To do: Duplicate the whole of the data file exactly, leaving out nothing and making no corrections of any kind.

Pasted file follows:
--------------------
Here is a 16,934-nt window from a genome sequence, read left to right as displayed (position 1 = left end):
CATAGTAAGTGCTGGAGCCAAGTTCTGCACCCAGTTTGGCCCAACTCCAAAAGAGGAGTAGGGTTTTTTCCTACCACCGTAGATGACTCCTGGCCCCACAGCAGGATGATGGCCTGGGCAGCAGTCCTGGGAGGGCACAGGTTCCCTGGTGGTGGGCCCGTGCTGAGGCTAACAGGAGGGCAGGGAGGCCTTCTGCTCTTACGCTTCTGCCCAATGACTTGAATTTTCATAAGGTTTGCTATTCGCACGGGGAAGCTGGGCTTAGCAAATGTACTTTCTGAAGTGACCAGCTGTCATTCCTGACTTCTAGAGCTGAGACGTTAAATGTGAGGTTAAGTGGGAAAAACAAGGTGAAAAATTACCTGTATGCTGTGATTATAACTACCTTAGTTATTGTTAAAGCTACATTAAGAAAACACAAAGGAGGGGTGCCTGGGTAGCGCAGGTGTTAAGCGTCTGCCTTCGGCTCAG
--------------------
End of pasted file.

Here is a 16,934-nt window from a genome sequence, read left to right as displayed (position 1 = left end):
CATAGTAAGTGCTGGAGCCAAGTTCTGCACCCAGTTTGGCCCAACTCCAAAAGAGGAGTAGGGTTTTTTCCTACCACCGTAGATGACTCCTGGCCCCACAGCAGGATGATGGCCTGGGCAGCAGTCCTGGGAGGGCACAGGTTCCCTGGTGGTGGGCCCGTGCTGAGGCTAACAGGAGGGCAGGGAGGCCTTCTGCTCTTACGCTTCTGCCCAATGACTTGAATTTTCATAAGGTTTGCTATTCGCACGGGGAAGCTGGGCTTAGCAAATGTACTTTCTGAAGTGACCAGCTGTCATTCCTGACTTCTAGAGCTGAGACGTTAAATGTGAGGTTAAGTGGGAAAAACAAGGTGAAAAATTACCTGTATGCTGTGATTATAACTACCTTAGTTATTGTTAAAGCTACATTAAGAAAACACAAAGGAGGGGTGCCTGGGTAGCGCAGGTGTTAAGCGTCTGCCTTCGGCTCAG